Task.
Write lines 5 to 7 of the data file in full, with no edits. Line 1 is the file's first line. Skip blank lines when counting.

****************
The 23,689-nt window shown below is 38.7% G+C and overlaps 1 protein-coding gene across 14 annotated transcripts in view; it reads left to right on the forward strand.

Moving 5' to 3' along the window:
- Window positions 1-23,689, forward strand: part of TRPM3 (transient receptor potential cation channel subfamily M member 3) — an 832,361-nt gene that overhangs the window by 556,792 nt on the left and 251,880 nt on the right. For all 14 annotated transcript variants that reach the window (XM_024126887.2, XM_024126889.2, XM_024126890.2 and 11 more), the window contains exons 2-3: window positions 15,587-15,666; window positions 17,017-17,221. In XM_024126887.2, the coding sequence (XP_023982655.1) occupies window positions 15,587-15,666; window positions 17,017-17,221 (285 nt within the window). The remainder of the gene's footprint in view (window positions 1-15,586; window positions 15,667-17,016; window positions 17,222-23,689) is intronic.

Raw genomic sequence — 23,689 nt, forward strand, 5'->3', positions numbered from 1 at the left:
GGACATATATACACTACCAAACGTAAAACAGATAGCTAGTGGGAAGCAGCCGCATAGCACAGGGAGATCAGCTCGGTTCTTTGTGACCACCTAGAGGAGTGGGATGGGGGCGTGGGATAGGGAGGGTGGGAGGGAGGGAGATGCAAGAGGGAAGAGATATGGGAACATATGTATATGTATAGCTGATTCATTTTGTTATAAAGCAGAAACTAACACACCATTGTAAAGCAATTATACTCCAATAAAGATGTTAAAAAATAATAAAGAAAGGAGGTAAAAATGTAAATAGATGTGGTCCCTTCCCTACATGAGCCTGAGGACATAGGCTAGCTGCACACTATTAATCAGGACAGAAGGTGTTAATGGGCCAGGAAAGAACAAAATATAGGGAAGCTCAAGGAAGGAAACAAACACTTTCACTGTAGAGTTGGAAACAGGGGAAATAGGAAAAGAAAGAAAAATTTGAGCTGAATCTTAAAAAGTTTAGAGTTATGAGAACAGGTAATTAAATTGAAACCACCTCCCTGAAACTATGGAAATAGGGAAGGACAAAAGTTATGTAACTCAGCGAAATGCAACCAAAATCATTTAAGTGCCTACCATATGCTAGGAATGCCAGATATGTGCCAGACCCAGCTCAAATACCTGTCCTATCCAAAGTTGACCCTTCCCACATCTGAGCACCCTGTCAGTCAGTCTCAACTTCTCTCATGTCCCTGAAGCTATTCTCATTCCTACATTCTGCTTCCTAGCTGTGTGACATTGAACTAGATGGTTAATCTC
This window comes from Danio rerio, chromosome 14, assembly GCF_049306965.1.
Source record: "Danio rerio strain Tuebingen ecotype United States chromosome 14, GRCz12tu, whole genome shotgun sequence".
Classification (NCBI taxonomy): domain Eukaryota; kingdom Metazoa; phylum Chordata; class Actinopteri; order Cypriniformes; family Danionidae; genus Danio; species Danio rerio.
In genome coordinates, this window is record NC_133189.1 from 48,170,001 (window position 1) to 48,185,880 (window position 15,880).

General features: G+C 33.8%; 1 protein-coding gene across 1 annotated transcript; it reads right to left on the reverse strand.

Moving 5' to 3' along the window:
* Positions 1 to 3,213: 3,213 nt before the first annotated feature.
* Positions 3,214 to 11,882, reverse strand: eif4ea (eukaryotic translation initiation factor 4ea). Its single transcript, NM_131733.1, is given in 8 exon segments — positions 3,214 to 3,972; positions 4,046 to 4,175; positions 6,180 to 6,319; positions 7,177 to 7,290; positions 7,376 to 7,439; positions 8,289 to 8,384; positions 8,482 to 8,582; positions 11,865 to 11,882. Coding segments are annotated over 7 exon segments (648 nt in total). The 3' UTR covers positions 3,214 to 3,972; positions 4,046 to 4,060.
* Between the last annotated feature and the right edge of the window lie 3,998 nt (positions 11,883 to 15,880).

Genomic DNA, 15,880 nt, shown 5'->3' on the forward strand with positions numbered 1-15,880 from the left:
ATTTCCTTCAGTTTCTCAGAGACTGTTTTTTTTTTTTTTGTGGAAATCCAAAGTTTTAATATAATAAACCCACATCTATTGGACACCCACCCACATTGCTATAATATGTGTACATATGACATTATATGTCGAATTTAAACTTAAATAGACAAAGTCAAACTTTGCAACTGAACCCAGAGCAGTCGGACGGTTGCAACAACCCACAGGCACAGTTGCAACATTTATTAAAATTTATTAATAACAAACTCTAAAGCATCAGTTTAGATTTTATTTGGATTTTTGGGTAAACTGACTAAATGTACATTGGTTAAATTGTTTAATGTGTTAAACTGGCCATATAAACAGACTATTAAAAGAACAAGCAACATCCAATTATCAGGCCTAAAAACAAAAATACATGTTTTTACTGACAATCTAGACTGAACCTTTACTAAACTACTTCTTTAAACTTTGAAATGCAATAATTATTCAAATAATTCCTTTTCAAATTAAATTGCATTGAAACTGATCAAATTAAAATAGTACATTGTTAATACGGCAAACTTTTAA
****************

GGACATATATACACTACCAAACGTAAAACAGATAGCTAGTGGGAAGCAGCCGCATAGCACAGGGAGATCAGCTCGGTTCTTTGTGACCACCTAGAGGAGTGGGATGGGGGCGTGGGATAGGGAGGGTGGGAGGGAGGGAGATGCAAGAGGGAAGAGATATGGGAACATATGTATATGTATAGCTGATTCATTTTGTTATAAAGCAGAAACTAACACACCATTGTAAAGCAATTATACTCCAATAAAGATGTTAAAAAATAATAAAGAAAGGAGGTAAAAATGTAAATAGATGTGGTCCCTTCCCTACATGAGCCTGAGGACATAGGCTAGCTGCACACTATTAATCAGGACAGAAGGTGTTAATGGGCCAGGAAAGAACAAAATATAGGGAAGCTCAAGGAAGGAAACAAACACTTTCACTGTAGAGTTGGAAACAGGGGAAATAGGAAAAGAAAGAAAAATTTGAGCTGAATCTTAAAAAGTTTAGAGTTATGAGAACAGGTAATTAAATTGAAACCACCTCCCTGAAACTATGGAAATAGGGAAGGACAAAAGTTATGTAACTCAGCGAAATGCAACCAAAATCATTTAAGTGCCTACCATATGCTAGGAATGCCAGATATGTGCCAGACCCAGCTCAAATACCTGTCCTATCCAAAGTTGACCCTTCCCACATCTGAGCACCCTGTCAGTCAGTCTCAACTTCTCTCATGTCCCTGAAGCTATTCTCATTCCTACATTCTGCTTCCTAGCTGTGTGACATTGAACTAGATGGTTAATCTC
This window comes from Danio rerio, chromosome 14, assembly GCF_049306965.1.
Source record: "Danio rerio strain Tuebingen ecotype United States chromosome 14, GRCz12tu, whole genome shotgun sequence".